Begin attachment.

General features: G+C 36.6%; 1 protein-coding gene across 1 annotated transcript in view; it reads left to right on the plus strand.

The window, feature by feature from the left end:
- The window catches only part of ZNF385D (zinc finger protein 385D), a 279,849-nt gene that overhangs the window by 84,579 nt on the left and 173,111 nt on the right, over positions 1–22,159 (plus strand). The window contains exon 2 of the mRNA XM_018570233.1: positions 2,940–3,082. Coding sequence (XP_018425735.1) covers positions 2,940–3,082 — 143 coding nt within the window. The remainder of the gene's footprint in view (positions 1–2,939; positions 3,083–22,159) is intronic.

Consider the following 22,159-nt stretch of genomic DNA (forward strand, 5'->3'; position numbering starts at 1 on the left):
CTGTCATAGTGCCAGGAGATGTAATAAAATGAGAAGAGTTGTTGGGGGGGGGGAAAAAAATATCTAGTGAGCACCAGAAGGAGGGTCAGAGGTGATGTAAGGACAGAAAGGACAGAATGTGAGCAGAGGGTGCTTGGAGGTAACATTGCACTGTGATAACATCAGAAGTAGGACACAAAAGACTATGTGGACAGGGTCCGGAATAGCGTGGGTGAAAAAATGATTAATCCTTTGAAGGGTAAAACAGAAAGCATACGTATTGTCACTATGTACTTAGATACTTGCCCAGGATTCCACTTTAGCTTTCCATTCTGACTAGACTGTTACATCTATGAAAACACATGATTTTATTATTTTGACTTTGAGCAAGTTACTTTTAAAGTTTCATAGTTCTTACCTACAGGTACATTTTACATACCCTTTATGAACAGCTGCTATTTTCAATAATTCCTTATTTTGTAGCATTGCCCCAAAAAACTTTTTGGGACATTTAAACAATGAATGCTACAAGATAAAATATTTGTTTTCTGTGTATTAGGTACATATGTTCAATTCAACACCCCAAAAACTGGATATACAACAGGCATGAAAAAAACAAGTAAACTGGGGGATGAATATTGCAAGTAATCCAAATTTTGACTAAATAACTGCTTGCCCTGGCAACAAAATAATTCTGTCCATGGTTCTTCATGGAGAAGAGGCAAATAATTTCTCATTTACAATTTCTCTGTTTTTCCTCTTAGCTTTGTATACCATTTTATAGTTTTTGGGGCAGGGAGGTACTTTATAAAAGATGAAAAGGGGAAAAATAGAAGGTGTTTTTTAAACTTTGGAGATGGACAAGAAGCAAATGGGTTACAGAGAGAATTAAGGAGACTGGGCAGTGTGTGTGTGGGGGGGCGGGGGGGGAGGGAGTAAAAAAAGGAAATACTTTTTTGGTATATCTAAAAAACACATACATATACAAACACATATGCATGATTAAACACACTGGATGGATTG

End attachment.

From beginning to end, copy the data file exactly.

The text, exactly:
General features: G+C 36.6%; 1 protein-coding gene across 1 annotated transcript in view; it reads left to right on the plus strand.

The window, feature by feature from the left end:
- The window catches only part of ZNF385D (zinc finger protein 385D), a 279,849-nt gene that overhangs the window by 84,579 nt on the left and 173,111 nt on the right, over positions 1–22,159 (plus strand). The window contains exon 2 of the mRNA XM_018570233.1: positions 2,940–3,082. Coding sequence (XP_018425735.1) covers positions 2,940–3,082 — 143 coding nt within the window. The remainder of the gene's footprint in view (positions 1–2,939; positions 3,083–22,159) is intronic.

Consider the following 22,159-nt stretch of genomic DNA (forward strand, 5'->3'; position numbering starts at 1 on the left):
CTGTCATAGTGCCAGGAGATGTAATAAAATGAGAAGAGTTGTTGGGGGGGGGGAAAAAAATATCTAGTGAGCACCAGAAGGAGGGTCAGAGGTGATGTAAGGACAGAAAGGACAGAATGTGAGCAGAGGGTGCTTGGAGGTAACATTGCACTGTGATAACATCAGAAGTAGGACACAAAAGACTATGTGGACAGGGTCCGGAATAGCGTGGGTGAAAAAATGATTAATCCTTTGAAGGGTAAAACAGAAAGCATACGTATTGTCACTATGTACTTAGATACTTGCCCAGGATTCCACTTTAGCTTTCCATTCTGACTAGACTGTTACATCTATGAAAACACATGATTTTATTATTTTGACTTTGAGCAAGTTACTTTTAAAGTTTCATAGTTCTTACCTACAGGTACATTTTACATACCCTTTATGAACAGCTGCTATTTTCAATAATTCCTTATTTTGTAGCATTGCCCCAAAAAACTTTTTGGGACATTTAAACAATGAATGCTACAAGATAAAATATTTGTTTTCTGTGTATTAGGTACATATGTTCAATTCAACACCCCAAAAACTGGATATACAACAGGCATGAAAAAAACAAGTAAACTGGGGGATGAATATTGCAAGTAATCCAAATTTTGACTAAATAACTGCTTGCCCTGGCAACAAAATAATTCTGTCCATGGTTCTTCATGGAGAAGAGGCAAATAATTTCTCATTTACAATTTCTCTGTTTTTCCTCTTAGCTTTGTATACCATTTTATAGTTTTTGGGGCAGGGAGGTACTTTATAAAAGATGAAAAGGGGAAAAATAGAAGGTGTTTTTTAAACTTTGGAGATGGACAAGAAGCAAATGGGTTACAGAGAGAATTAAGGAGACTGGGCAGTGTGTGTGTGGGGGGGCGGGGGGGGAGGGAGTAAAAAAAGGAAATACTTTTTTGGTATATCTAAAAAACACATACATATACAAACACATATGCATGATTAAACACACTGGATGGATTG